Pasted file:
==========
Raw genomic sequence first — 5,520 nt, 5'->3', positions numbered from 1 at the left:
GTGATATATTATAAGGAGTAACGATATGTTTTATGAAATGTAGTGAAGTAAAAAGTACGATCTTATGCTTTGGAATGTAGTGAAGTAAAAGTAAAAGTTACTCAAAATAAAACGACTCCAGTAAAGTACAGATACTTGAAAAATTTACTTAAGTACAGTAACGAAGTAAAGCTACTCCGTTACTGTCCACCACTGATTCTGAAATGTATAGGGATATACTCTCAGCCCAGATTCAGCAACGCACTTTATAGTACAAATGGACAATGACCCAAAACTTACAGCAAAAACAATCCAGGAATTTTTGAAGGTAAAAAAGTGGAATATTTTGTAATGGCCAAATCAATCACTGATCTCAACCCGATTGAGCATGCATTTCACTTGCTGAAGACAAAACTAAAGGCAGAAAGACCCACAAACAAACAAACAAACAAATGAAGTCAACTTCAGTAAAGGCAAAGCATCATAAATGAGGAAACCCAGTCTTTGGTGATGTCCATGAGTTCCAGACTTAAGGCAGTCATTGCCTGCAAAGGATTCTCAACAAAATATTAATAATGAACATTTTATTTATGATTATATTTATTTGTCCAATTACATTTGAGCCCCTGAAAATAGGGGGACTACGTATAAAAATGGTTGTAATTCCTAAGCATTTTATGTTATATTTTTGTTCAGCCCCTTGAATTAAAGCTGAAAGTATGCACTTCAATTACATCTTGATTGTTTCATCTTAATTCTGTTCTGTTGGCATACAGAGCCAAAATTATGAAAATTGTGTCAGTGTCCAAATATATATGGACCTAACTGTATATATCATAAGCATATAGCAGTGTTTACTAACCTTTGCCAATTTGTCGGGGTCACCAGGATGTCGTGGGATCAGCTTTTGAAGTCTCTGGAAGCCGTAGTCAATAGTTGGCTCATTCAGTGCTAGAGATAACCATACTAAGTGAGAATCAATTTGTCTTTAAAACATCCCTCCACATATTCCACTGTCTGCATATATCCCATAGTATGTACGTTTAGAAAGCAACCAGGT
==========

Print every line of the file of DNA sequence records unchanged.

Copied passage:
Raw genomic sequence first — 5,520 nt, 5'->3', positions numbered from 1 at the left:
GTGATATATTATAAGGAGTAACGATATGTTTTATGAAATGTAGTGAAGTAAAAAGTACGATCTTATGCTTTGGAATGTAGTGAAGTAAAAGTAAAAGTTACTCAAAATAAAACGACTCCAGTAAAGTACAGATACTTGAAAAATTTACTTAAGTACAGTAACGAAGTAAAGCTACTCCGTTACTGTCCACCACTGATTCTGAAATGTATAGGGATATACTCTCAGCCCAGATTCAGCAACGCACTTTATAGTACAAATGGACAATGACCCAAAACTTACAGCAAAAACAATCCAGGAATTTTTGAAGGTAAAAAAGTGGAATATTTTGTAATGGCCAAATCAATCACTGATCTCAACCCGATTGAGCATGCATTTCACTTGCTGAAGACAAAACTAAAGGCAGAAAGACCCACAAACAAACAAACAAACAAATGAAGTCAACTTCAGTAAAGGCAAAGCATCATAAATGAGGAAACCCAGTCTTTGGTGATGTCCATGAGTTCCAGACTTAAGGCAGTCATTGCCTGCAAAGGATTCTCAACAAAATATTAATAATGAACATTTTATTTATGATTATATTTATTTGTCCAATTACATTTGAGCCCCTGAAAATAGGGGGACTACGTATAAAAATGGTTGTAATTCCTAAGCATTTTATGTTATATTTTTGTTCAGCCCCTTGAATTAAAGCTGAAAGTATGCACTTCAATTACATCTTGATTGTTTCATCTTAATTCTGTTCTGTTGGCATACAGAGCCAAAATTATGAAAATTGTGTCAGTGTCCAAATATATATGGACCTAACTGTATATATCATAAGCATATAGCAGTGTTTACTAACCTTTGCCAATTTGTCGGGGTCACCAGGATGTCGTGGGATCAGCTTTTGAAGTCTCTGGAAGCCGTAGTCAATAGTTGGCTCATTCAGTGCTAGAGATAACCATACTAAGTGAGAATCAATTTGTCTTTAAAACATCCCTCCACATATTCCACTGTCTGCATATATCCCATAGTATGTACGTTTAGAAAGCAACCAGGT